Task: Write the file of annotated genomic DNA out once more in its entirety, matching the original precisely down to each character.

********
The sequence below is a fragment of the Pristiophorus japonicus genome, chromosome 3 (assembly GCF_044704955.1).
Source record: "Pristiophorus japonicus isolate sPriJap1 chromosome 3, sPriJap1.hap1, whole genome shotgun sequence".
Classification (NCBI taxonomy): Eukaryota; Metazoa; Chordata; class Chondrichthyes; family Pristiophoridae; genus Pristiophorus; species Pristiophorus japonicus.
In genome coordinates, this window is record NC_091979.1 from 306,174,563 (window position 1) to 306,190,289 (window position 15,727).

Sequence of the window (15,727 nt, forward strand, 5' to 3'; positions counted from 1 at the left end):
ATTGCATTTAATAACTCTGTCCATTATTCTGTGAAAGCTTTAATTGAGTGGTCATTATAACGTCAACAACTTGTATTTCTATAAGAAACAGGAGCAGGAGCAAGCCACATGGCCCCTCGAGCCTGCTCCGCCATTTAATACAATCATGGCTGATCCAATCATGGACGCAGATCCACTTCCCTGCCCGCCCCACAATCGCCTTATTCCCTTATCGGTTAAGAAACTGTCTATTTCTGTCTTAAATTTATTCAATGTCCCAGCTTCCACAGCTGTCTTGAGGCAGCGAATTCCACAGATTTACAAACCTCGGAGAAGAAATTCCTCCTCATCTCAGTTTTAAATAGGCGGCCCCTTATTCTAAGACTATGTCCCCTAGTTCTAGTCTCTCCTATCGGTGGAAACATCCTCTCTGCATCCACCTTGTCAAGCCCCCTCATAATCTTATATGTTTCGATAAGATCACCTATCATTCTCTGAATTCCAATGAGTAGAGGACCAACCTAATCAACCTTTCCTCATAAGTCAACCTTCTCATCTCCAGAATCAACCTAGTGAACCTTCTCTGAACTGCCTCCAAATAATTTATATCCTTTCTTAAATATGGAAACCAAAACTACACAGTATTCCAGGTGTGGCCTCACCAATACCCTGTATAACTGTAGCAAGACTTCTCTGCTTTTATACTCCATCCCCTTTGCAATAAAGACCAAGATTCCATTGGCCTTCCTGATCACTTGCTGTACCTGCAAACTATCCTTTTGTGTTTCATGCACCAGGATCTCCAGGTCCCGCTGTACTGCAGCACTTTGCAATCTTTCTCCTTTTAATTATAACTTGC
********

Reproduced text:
The sequence below is a fragment of the Pristiophorus japonicus genome, chromosome 3 (assembly GCF_044704955.1).
Source record: "Pristiophorus japonicus isolate sPriJap1 chromosome 3, sPriJap1.hap1, whole genome shotgun sequence".
Classification (NCBI taxonomy): Eukaryota; Metazoa; Chordata; class Chondrichthyes; family Pristiophoridae; genus Pristiophorus; species Pristiophorus japonicus.
In genome coordinates, this window is record NC_091979.1 from 306,174,563 (window position 1) to 306,190,289 (window position 15,727).

Sequence of the window (15,727 nt, forward strand, 5' to 3'; positions counted from 1 at the left end):
ATTGCATTTAATAACTCTGTCCATTATTCTGTGAAAGCTTTAATTGAGTGGTCATTATAACGTCAACAACTTGTATTTCTATAAGAAACAGGAGCAGGAGCAAGCCACATGGCCCCTCGAGCCTGCTCCGCCATTTAATACAATCATGGCTGATCCAATCATGGACGCAGATCCACTTCCCTGCCCGCCCCACAATCGCCTTATTCCCTTATCGGTTAAGAAACTGTCTATTTCTGTCTTAAATTTATTCAATGTCCCAGCTTCCACAGCTGTCTTGAGGCAGCGAATTCCACAGATTTACAAACCTCGGAGAAGAAATTCCTCCTCATCTCAGTTTTAAATAGGCGGCCCCTTATTCTAAGACTATGTCCCCTAGTTCTAGTCTCTCCTATCGGTGGAAACATCCTCTCTGCATCCACCTTGTCAAGCCCCCTCATAATCTTATATGTTTCGATAAGATCACCTATCATTCTCTGAATTCCAATGAGTAGAGGACCAACCTAATCAACCTTTCCTCATAAGTCAACCTTCTCATCTCCAGAATCAACCTAGTGAACCTTCTCTGAACTGCCTCCAAATAATTTATATCCTTTCTTAAATATGGAAACCAAAACTACACAGTATTCCAGGTGTGGCCTCACCAATACCCTGTATAACTGTAGCAAGACTTCTCTGCTTTTATACTCCATCCCCTTTGCAATAAAGACCAAGATTCCATTGGCCTTCCTGATCACTTGCTGTACCTGCAAACTATCCTTTTGTGTTTCATGCACCAGGATCTCCAGGTCCCGCTGTACTGCAGCACTTTGCAATCTTTCTCCTTTTAATTATAACTTGC